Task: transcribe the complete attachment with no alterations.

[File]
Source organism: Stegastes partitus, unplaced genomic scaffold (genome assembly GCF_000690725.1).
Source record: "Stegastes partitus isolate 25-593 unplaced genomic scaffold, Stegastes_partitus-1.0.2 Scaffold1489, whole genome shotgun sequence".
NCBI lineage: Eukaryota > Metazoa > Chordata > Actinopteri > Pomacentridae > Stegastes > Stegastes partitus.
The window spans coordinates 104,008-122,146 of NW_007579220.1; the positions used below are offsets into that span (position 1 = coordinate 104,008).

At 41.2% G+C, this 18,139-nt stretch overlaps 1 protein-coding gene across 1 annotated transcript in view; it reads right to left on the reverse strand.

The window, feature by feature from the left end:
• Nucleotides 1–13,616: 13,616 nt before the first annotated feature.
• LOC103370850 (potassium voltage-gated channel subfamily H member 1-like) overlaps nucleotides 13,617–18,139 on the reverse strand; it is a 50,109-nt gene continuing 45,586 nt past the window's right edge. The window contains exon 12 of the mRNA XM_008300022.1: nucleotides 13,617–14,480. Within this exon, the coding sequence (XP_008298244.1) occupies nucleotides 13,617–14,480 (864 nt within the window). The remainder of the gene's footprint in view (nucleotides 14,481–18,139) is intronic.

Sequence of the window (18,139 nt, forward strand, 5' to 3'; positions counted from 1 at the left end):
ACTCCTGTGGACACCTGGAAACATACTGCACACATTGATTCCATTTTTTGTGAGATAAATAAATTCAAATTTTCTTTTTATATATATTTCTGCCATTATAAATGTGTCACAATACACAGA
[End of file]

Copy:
Source organism: Stegastes partitus, unplaced genomic scaffold (genome assembly GCF_000690725.1).
Source record: "Stegastes partitus isolate 25-593 unplaced genomic scaffold, Stegastes_partitus-1.0.2 Scaffold1489, whole genome shotgun sequence".
NCBI lineage: Eukaryota > Metazoa > Chordata > Actinopteri > Pomacentridae > Stegastes > Stegastes partitus.
The window spans coordinates 104,008-122,146 of NW_007579220.1; the positions used below are offsets into that span (position 1 = coordinate 104,008).

At 41.2% G+C, this 18,139-nt stretch overlaps 1 protein-coding gene across 1 annotated transcript in view; it reads right to left on the reverse strand.

The window, feature by feature from the left end:
• Nucleotides 1–13,616: 13,616 nt before the first annotated feature.
• LOC103370850 (potassium voltage-gated channel subfamily H member 1-like) overlaps nucleotides 13,617–18,139 on the reverse strand; it is a 50,109-nt gene continuing 45,586 nt past the window's right edge. The window contains exon 12 of the mRNA XM_008300022.1: nucleotides 13,617–14,480. Within this exon, the coding sequence (XP_008298244.1) occupies nucleotides 13,617–14,480 (864 nt within the window). The remainder of the gene's footprint in view (nucleotides 14,481–18,139) is intronic.

Sequence of the window (18,139 nt, forward strand, 5' to 3'; positions counted from 1 at the left end):
ACTCCTGTGGACACCTGGAAACATACTGCACACATTGATTCCATTTTTTGTGAGATAAATAAATTCAAATTTTCTTTTTATATATATTTCTGCCATTATAAATGTGTCACAATACACAGA